From Farm bill a bitter harvest for just about everybody, by Milwaukee Journal Sentinel editorial board (Milwaukee Journal Sentinel, November 30, 2007) (view)
Quotes-start.png "Those who pay any attention have long understood that the government's crop subsidy programs are not a safety net for the hard-pressed denizens of Farm Country but rather a tremendous waste of taxpayers' money, artificially raising grocery prices and transferring income from the poor to the rich." Quotes-end.png
From Farm Follies, by The Washington Post editorial board (The Washington Post, November 25, 2007) (view)
Quotes-start.png "President Bush should veto the bill, as he has all but threatened to do, and Congress should deny it the two-thirds vote in both houses necessary to override. Then all concerned could sit down to draft a bill that increases food stamps and extends current law for a year. Admittedly, that would leave in place policies that are, in some respects, even worse than those that emerged from the conference committee yesterday. But it would avert having bad policy locked in for the next half decade." Quotes-end.png
From Plow It Under, by The Washington Post editorial board (The Washington Post, May 9, 2008) (view)
Quotes-start.png "Small farmers and family operations aren't the real beneficiaries of this $300 billion boondoggle. The Council for Citizens Against Government Waste estimates 60 percent of the subsidies will go to the wealthiest 10 percent of recipients. How wealthy? The White House proposed capping direct payments to farmers who make more than $200,000 in adjusted gross income, down from the current $2.5 million. Under the bill Congress is poised to pass, farmers who earn $950,000 would still receive a full subsidy." Quotes-end.png
From Plow under this wasteful farm bill, by San Antonio Express-News editorial board (San Antonio Express-News, May 8, 2008) (view)
Quotes-start.png "The Sweetener Users Association, an organization of sugar-using industries, estimates that the farm bill will add $2 billion to grocery bills over five years. Commodity prices and farm incomes are exploding, imposing higher food costs on American consumers and threatening poor people around the world with outright hunger. Perhaps only in the U.S. Congress could it seem like a good time to compound the problem with a dose of sugar shock." Quotes-end.png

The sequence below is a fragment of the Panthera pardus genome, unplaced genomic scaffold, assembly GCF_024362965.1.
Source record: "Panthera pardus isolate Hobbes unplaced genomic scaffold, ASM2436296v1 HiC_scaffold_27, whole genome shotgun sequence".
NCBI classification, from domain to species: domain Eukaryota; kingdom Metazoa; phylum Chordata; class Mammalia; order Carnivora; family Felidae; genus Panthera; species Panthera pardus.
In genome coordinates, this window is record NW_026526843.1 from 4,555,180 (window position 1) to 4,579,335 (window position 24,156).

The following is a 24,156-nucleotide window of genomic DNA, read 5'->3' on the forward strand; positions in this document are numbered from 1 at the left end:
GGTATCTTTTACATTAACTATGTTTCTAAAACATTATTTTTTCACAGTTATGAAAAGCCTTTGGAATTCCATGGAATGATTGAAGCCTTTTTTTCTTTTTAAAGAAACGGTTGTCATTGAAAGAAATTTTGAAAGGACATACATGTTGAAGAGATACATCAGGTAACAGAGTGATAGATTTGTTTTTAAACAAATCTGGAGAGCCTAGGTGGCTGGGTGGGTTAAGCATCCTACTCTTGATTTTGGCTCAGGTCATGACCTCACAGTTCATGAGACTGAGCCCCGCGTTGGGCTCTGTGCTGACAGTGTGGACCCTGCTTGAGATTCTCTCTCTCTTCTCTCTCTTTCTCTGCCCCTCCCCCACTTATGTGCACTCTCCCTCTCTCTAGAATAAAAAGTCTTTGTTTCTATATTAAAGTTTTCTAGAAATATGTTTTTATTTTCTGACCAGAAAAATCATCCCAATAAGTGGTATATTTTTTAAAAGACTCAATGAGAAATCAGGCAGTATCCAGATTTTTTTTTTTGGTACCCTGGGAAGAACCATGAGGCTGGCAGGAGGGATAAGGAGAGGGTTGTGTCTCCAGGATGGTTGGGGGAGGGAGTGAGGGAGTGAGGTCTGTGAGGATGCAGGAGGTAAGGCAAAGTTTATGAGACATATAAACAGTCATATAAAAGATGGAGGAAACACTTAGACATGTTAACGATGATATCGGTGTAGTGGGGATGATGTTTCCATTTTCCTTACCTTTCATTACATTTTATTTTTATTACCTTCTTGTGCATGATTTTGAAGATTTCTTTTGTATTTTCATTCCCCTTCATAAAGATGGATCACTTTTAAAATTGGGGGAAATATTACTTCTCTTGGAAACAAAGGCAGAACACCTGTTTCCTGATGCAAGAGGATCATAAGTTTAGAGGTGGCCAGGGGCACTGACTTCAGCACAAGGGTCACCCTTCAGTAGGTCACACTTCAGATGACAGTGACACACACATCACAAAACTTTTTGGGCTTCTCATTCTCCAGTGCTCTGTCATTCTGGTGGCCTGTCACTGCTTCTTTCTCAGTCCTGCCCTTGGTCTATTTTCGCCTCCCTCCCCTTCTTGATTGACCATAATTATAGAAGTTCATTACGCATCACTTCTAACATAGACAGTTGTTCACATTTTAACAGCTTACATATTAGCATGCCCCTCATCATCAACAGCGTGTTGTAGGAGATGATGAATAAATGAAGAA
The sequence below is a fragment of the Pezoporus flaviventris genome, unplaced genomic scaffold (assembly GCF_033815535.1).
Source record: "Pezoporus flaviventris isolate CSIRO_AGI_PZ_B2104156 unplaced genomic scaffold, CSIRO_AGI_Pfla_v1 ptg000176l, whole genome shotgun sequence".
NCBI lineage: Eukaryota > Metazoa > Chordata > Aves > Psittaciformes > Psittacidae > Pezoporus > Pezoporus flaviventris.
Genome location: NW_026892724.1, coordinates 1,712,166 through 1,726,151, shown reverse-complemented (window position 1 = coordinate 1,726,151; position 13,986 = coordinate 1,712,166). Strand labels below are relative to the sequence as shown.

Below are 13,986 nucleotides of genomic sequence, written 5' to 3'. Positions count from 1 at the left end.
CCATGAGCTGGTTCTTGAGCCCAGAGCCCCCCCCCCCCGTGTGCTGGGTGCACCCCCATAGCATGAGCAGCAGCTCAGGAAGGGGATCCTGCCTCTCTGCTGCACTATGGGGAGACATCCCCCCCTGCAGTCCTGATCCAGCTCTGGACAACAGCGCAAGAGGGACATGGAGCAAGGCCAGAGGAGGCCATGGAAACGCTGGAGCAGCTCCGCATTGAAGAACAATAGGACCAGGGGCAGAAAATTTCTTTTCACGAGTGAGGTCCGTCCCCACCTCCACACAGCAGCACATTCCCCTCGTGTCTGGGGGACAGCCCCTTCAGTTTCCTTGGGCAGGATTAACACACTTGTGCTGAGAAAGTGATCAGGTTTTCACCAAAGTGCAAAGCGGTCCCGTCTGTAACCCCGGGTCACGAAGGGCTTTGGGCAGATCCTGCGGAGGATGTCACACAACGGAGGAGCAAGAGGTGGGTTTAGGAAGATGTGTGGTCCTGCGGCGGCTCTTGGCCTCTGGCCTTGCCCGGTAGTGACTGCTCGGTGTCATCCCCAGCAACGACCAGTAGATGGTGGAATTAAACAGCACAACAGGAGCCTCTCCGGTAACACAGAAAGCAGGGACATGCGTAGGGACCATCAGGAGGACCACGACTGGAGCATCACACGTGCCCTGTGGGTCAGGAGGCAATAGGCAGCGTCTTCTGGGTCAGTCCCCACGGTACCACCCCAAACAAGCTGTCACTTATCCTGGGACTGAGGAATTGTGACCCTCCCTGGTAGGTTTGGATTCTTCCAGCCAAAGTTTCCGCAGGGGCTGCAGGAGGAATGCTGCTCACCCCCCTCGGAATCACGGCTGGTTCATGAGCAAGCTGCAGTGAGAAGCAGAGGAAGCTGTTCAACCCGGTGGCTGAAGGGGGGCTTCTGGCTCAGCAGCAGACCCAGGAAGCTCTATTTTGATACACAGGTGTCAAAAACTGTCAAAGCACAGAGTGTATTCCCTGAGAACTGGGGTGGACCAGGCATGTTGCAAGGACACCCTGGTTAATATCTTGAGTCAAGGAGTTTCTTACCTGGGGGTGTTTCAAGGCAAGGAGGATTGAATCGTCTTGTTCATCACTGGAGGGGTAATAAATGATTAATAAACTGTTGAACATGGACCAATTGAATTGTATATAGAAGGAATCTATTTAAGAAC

From Sweetheart Deal, by The Washington Post editorial board (The Washington Post, May 6, 2008) (view)
Quotes-start.png "Another purported change is the arrival of "fiscal discipline," in Nancy Pelosi's favorite phrase from the 2006 campaign. Yet it turns out this farm extravaganza may bust federal budget targets even more than we thought a week ago. That's because the new price supports – the guaranteed floor payments farmers receive for their crops – have been raised to match this year's record prices." Quotes-end.png
From Change You Can't Believe In, by The Wall Street Journal editorial board (The Wall Street Journal, May 22, 2008) (view)
Quotes-start.png "As grocery bills soar, food banks go bare and food rationing occurs on a global scale, we must challenge the wisdom of this bill. We must question policies that divert more than 25 percent of corn out of the food supply and into subsidized ethanol production. We must question a supply-control sugar program that costs Americans $2 billion annually in higher sugar prices." Quotes-end.png
From Farming for riches, by John McCain (Chicago Tribune, May 20, 2008) (view)
Quotes-start.png "Food prices are setting records. But the five-year bill increases price supports on almost every crop it deals with (rice and cotton are the exceptions). It brings additional crops like chickpeas under subsidy, and its transfer of more wealth to the wealthy is an outrage. (Farmers, now less than 0.7 percent of the population, are in the top 2 percent of income distribution.)" Quotes-end.png
From Farm bill a major win for old politics, by Boston Herald editorial board (Boston Herald, May 18, 2008) (view)
Quotes-start.png "The legislation preserves an indefensible program of direct payments amounting to about $5 billion a year that flow in good times and bad. It raises support levels for wheat and soybeans, while adding several new crops to the list in a way that will make it easier for farmers to raid the federal Treasury even when prices go up." Quotes-end.png
From A Disgraceful Farm Bill, by The New York Times editorial board (The New York Times, May 16, 2008) (view)
Quotes-start.png "My great granddad was a farmer in Mason City, Iowa and I am proud about my own heartland connections. But let's get real: that was in the 19th century and today, with less than a couple percent of Americans still working the land, it's not struggling farm families but huge agribusiness firms that till the land and rake in the profits." Quotes-end.png